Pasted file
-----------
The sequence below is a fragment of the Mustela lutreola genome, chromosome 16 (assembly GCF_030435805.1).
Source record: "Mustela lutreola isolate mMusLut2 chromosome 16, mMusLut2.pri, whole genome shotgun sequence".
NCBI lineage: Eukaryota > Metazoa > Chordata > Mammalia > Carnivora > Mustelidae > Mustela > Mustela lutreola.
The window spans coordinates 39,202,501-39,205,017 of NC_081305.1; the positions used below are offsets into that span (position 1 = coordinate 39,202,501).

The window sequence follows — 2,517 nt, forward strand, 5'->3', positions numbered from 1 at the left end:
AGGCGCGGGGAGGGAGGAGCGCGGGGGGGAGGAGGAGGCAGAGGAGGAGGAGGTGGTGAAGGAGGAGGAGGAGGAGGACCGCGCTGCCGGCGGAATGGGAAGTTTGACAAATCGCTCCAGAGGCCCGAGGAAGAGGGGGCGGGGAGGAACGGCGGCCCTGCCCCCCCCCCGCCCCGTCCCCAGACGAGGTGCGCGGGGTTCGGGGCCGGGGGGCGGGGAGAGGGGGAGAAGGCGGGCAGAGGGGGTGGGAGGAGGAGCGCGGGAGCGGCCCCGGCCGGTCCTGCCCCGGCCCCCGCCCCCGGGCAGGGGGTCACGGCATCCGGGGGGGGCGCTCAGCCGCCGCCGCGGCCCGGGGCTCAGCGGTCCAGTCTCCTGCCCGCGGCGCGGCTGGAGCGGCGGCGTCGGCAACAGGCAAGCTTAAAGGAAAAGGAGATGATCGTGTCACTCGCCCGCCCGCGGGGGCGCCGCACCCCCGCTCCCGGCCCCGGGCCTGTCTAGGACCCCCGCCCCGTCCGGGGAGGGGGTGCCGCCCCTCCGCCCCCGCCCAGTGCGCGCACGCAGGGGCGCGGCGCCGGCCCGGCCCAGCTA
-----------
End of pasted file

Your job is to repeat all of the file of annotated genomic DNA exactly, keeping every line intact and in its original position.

The sequence below is a fragment of the Mustela lutreola genome, chromosome 16 (assembly GCF_030435805.1).
Source record: "Mustela lutreola isolate mMusLut2 chromosome 16, mMusLut2.pri, whole genome shotgun sequence".
NCBI lineage: Eukaryota > Metazoa > Chordata > Mammalia > Carnivora > Mustelidae > Mustela > Mustela lutreola.
The window spans coordinates 39,202,501-39,205,017 of NC_081305.1; the positions used below are offsets into that span (position 1 = coordinate 39,202,501).

The window sequence follows — 2,517 nt, forward strand, 5'->3', positions numbered from 1 at the left end:
AGGCGCGGGGAGGGAGGAGCGCGGGGGGGAGGAGGAGGCAGAGGAGGAGGAGGTGGTGAAGGAGGAGGAGGAGGAGGACCGCGCTGCCGGCGGAATGGGAAGTTTGACAAATCGCTCCAGAGGCCCGAGGAAGAGGGGGCGGGGAGGAACGGCGGCCCTGCCCCCCCCCCGCCCCGTCCCCAGACGAGGTGCGCGGGGTTCGGGGCCGGGGGGCGGGGAGAGGGGGAGAAGGCGGGCAGAGGGGGTGGGAGGAGGAGCGCGGGAGCGGCCCCGGCCGGTCCTGCCCCGGCCCCCGCCCCCGGGCAGGGGGTCACGGCATCCGGGGGGGGCGCTCAGCCGCCGCCGCGGCCCGGGGCTCAGCGGTCCAGTCTCCTGCCCGCGGCGCGGCTGGAGCGGCGGCGTCGGCAACAGGCAAGCTTAAAGGAAAAGGAGATGATCGTGTCACTCGCCCGCCCGCGGGGGCGCCGCACCCCCGCTCCCGGCCCCGGGCCTGTCTAGGACCCCCGCCCCGTCCGGGGAGGGGGTGCCGCCCCTCCGCCCCCGCCCAGTGCGCGCACGCAGGGGCGCGGCGCCGGCCCGGCCCAGCTA